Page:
If you think bigger means better when it comes to your tech, then you are going to love the new Samsung smartwatches.
Samsung announced two new smartwatches at IFA this year: the Samsung Gear S3 Classic and Frontier. While the two devices are mostly the same, they do sport some important differences, between each other and their predecessor, the Gear S2.
In IT Blogwatch, we channel our inner Dick Tracy.
So what are the important specs? Ron Amadeo has the details:
Samsung is packing everything it can into its smartwatch...There's a bigger, 1.3-inch 360×360 display, an optional LTE version, the addition of MST (Magnetic Secure Transmission) technology for Samsung Pay, a speaker and microphone for calls, GPS, Wi-Fi, Bluetooth, and a barometer.
The S3 has a dual-core 1GHz "Exynos" chipset...786MB of RAM, 4GB of storage, and a 380mAh battery. The watch is IP68 rated for water and dust protection. There are two different styles...the traditionally styled "Classic" watch -- which does not have LTE -- and a more rugged-looking "Frontier" version, which comes with LTE.
What else should we know about the smartwatches? Vincent Lanaria fills in the blanks:
The Gear S3 wearables...feature rotating bezels, wireless charging support and a dual-core chip...Also, to no one's surprise, it's running on the company's Tizen OS.
The new iteration is bulkier and heavier than its predecessor. The Gear S2 is 11.4 mm thick and has 20 mm bands, while the Gear S3 is 12.9 mm thick and has 22 mm bands...the S3 gets a larger display at 1.3 inches...a tad bigger than the 1.2-inch screen of the S2.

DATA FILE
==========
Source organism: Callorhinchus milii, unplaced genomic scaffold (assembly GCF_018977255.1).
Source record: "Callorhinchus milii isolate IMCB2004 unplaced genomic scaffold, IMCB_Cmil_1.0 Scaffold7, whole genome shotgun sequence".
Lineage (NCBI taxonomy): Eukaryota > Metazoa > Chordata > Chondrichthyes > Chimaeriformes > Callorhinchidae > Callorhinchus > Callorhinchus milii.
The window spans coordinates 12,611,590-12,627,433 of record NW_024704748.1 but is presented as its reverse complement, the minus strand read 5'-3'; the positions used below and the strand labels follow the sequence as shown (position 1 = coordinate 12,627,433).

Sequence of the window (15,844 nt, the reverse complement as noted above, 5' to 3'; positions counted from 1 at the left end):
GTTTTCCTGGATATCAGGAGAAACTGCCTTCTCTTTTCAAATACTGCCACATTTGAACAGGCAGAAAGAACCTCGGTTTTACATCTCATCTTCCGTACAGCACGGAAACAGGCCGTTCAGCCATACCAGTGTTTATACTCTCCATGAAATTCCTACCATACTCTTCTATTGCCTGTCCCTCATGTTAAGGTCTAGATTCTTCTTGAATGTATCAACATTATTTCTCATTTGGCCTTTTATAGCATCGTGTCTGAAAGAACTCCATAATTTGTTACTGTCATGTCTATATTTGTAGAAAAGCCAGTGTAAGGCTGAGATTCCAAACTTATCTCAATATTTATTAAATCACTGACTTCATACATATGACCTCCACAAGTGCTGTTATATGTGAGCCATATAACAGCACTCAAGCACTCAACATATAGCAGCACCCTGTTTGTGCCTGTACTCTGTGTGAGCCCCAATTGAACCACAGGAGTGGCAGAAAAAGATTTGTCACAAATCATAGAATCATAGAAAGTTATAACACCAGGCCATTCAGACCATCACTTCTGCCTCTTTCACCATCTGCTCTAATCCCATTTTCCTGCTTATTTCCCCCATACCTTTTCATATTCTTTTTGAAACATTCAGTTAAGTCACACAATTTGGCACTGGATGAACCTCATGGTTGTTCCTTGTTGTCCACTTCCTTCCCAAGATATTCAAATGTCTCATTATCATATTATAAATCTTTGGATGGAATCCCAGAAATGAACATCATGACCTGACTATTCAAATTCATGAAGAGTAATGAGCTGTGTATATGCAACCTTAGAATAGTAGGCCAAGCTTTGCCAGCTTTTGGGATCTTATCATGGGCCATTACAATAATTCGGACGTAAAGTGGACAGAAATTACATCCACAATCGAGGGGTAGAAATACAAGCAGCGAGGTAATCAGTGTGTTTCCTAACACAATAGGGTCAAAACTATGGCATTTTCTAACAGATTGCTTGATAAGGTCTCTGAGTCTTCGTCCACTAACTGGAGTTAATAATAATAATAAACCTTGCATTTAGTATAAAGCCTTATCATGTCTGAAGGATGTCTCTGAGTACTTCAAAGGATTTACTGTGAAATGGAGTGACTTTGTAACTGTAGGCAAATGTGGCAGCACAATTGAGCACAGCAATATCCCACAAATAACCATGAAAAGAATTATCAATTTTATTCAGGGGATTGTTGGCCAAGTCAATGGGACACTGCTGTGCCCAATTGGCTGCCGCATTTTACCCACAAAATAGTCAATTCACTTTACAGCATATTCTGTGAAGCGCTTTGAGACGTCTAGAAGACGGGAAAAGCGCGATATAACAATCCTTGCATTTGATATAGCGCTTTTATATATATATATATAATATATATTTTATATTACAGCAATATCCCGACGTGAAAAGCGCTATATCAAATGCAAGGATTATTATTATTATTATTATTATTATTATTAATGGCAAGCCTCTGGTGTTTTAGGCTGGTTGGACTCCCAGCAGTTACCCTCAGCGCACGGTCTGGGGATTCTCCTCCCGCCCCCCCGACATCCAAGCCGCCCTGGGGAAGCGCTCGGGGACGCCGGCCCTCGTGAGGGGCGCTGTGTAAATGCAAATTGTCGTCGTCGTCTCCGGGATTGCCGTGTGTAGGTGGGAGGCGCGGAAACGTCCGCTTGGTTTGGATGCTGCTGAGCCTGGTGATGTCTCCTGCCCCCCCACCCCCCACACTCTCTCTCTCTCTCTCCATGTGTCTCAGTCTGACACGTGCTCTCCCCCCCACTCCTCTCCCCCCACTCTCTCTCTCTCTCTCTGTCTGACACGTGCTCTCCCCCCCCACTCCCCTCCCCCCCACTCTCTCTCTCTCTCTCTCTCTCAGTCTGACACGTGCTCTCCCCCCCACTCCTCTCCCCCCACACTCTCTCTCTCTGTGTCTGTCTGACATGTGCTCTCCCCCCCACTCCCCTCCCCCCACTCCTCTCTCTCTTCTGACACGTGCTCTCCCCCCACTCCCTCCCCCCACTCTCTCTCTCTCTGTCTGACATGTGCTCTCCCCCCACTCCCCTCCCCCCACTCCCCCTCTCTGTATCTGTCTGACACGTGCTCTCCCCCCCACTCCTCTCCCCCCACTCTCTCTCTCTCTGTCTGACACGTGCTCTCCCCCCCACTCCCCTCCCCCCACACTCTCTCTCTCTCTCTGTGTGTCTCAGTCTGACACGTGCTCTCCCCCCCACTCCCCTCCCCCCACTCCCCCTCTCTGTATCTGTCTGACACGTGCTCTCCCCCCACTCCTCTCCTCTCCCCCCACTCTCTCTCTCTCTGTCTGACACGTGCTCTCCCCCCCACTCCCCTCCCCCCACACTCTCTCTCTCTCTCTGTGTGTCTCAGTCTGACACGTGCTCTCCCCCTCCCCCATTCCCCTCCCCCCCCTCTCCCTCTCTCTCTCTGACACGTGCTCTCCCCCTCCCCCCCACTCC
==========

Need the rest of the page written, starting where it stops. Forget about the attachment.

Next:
Compatibility-wise, they will work with any Android device running on 4.4 KitKat or later with at least 1.5 GB of RAM...Support for iOS has also been confirmed, but when the Gear Manager app for iOS is rolling out has yet to be revealed.
Those are all the basics. But what else do the Gear S3 watches feature? Himanshu Goenka tells us a little more:
The Gear S3 has an always-on display...and the option to change the face of the watch...Samsung says the device also goes for up to four days on a single charge, which given the always-on display, is pretty good for its 380 mAh battery.
If there is a drawback to this device...it is probably...that it uses Samsung's own Tizen OS...there are very few apps for the OS, taking away somewhat from the smartness of a smart device. Samsung, however,...said it is working to bring thousands of more apps to the Tizen ecosystem soon.
So what's the bottom line? David Nield shares his opinion:
These watches look great, handle...well...and are packed with more features than ever before; but when we strap them on we don't quite feel like we're wearing a watch that oozes quality from every material. If you were hoping Samsung's smartwatches would...move in the smaller/more compact direction, you'll be disappointed too. For premium watch owners looking to switch to a smart model, both of those points could make a big difference.
What else? Schlermie zeroes in on one very important detail:
Who loves Tizen?